Interested in the potential for AI to change the planet? Then take a look at “Life 3.0 – Being human in the age of Artificial Intelligence” by MIT Physics Professor Max Tegmark.

According to a review in The Guardian by Yuval Noah Harari, Life 3.0 offers a highly readable and wide-ranging look at the promises and perils of the AI revolution.

Life 3.0 does a good job of clarifying basic terms and key debates, and in dispelling common myths. While science fiction has caused many people to worry about evil robots, for instance, Tegmark rightly emphasises that the real problem is with the unforeseen consequences of developing highly competent AI. Artificial intelligence need not be evil and need not be encased in a robotic frame in order to wreak havoc. In Tegmark’s words, “the real risk with artificial general intelligence isn’t malice but competence. A superintelligent AI will be extremely good at accomplishing its goals, and if those goals aren’t aligned with ours, we’re in trouble.”

In Life 3.0, Tegmark covers a lot of ground, reviewing the impact of AI on the job market, warfare and political systems before venturing into the realms of philosophy and theology.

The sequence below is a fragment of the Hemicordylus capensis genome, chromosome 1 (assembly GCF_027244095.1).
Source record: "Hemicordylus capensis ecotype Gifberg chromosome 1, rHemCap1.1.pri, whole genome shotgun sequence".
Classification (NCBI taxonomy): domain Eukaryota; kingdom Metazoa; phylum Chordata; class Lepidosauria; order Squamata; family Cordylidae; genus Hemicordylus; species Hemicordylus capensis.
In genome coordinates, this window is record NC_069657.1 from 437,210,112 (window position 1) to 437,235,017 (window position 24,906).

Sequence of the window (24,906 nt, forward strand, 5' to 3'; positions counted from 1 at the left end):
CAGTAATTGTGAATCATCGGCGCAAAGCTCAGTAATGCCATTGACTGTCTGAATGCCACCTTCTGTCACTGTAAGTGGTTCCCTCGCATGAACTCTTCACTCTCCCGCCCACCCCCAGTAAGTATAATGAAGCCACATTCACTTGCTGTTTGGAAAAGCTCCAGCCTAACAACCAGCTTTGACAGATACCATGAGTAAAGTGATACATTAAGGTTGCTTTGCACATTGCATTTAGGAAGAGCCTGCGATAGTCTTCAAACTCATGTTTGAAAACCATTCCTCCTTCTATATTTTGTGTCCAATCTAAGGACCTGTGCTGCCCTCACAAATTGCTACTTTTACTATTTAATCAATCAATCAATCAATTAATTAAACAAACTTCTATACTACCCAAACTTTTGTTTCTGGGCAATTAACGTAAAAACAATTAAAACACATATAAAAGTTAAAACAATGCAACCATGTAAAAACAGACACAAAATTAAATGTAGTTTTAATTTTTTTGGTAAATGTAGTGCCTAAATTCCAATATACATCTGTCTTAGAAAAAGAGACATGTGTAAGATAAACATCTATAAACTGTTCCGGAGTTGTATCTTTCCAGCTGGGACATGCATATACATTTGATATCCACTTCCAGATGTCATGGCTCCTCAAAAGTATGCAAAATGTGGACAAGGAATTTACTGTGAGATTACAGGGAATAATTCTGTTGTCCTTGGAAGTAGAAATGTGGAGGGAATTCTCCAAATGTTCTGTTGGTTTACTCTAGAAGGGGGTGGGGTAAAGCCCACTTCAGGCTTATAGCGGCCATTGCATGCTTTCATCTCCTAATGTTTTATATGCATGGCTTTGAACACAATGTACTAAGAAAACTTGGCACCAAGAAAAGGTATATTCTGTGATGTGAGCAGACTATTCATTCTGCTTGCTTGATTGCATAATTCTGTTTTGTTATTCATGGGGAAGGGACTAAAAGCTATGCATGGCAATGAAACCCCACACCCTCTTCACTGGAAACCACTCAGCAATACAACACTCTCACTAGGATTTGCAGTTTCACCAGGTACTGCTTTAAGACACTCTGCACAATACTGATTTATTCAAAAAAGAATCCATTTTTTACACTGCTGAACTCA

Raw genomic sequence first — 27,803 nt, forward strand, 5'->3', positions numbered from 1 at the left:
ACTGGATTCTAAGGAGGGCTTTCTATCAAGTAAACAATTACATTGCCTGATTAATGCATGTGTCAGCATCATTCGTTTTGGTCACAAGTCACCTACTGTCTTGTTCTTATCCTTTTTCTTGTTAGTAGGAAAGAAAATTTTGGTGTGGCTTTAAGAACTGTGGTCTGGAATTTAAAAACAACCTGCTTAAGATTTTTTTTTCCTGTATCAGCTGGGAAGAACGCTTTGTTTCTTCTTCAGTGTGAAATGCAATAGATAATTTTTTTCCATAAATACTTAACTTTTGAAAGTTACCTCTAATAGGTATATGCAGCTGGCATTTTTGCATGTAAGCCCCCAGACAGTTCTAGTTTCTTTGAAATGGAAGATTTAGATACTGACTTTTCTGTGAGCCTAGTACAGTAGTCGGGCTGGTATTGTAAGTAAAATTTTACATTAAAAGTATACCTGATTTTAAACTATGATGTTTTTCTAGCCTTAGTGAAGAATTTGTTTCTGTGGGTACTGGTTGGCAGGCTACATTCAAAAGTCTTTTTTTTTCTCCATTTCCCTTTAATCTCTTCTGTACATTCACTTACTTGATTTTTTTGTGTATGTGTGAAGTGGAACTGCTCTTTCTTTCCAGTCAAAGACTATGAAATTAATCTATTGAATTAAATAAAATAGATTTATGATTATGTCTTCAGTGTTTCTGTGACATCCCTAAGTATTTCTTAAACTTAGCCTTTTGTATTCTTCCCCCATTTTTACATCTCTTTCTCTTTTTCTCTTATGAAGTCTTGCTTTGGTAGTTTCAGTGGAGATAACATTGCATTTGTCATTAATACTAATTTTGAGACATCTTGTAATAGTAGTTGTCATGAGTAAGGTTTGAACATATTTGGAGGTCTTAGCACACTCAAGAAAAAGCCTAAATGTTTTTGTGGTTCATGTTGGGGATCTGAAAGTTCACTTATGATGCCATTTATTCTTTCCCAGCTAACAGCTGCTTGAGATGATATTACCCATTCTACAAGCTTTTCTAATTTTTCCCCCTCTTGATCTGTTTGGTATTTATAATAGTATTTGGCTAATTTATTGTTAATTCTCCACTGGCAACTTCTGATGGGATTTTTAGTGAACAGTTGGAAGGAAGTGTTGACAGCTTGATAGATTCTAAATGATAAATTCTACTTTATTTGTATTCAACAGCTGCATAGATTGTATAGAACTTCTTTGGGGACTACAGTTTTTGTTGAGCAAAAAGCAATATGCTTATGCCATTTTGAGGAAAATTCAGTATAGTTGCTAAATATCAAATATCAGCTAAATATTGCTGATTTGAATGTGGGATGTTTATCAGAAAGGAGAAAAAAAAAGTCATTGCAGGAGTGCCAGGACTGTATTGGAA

As Harari writes, “the real problem of Tegmark’s book is that it soon bumps up against the limits of present-day political debates. The AI revolution turns many philosophical problems into practical political questions and forces us to engage in “philosophy with a deadline” (as the philosopher Nick Bostromcalled it). Philosophers have been arguing about consciousness and free will for thousands of years, without reaching a consensus. This mattered little in the age of Plato or Descartes, because in those days the only place you could create superintelligences was in your imagination. Yet in the 21st century, these debates are shifting from philosophy faculties to departments of engineering and computer science. And whereas philosophers are patient people, engineers are impatient, and hedge fund investors are more restless still. When Tesla engineers come to design a self-driving car, they cannot wait while philosophers argue about its ethics.

“Consequently, Tegmark soon leaves behind familiar debates about the job market, privacy and weapons of mass destruction, and ventures into realms that hitherto were associated with philosophy, theology and mythology rather than politics. This can hardly be avoided. For the creation of superintelligent AI is an event on a global or even cosmic rather than a national level. For 4bn years life on Earth evolved according to the laws of natural selection and organic chemistry. Now science is about to usher in the era of non-organic life evolving by intelligent design, and such life may well eventually leave Earth to spread throughout the galaxy. The choices we make today may have a profound impact on the trajectory of life for countless millennia and far beyond our own planet.”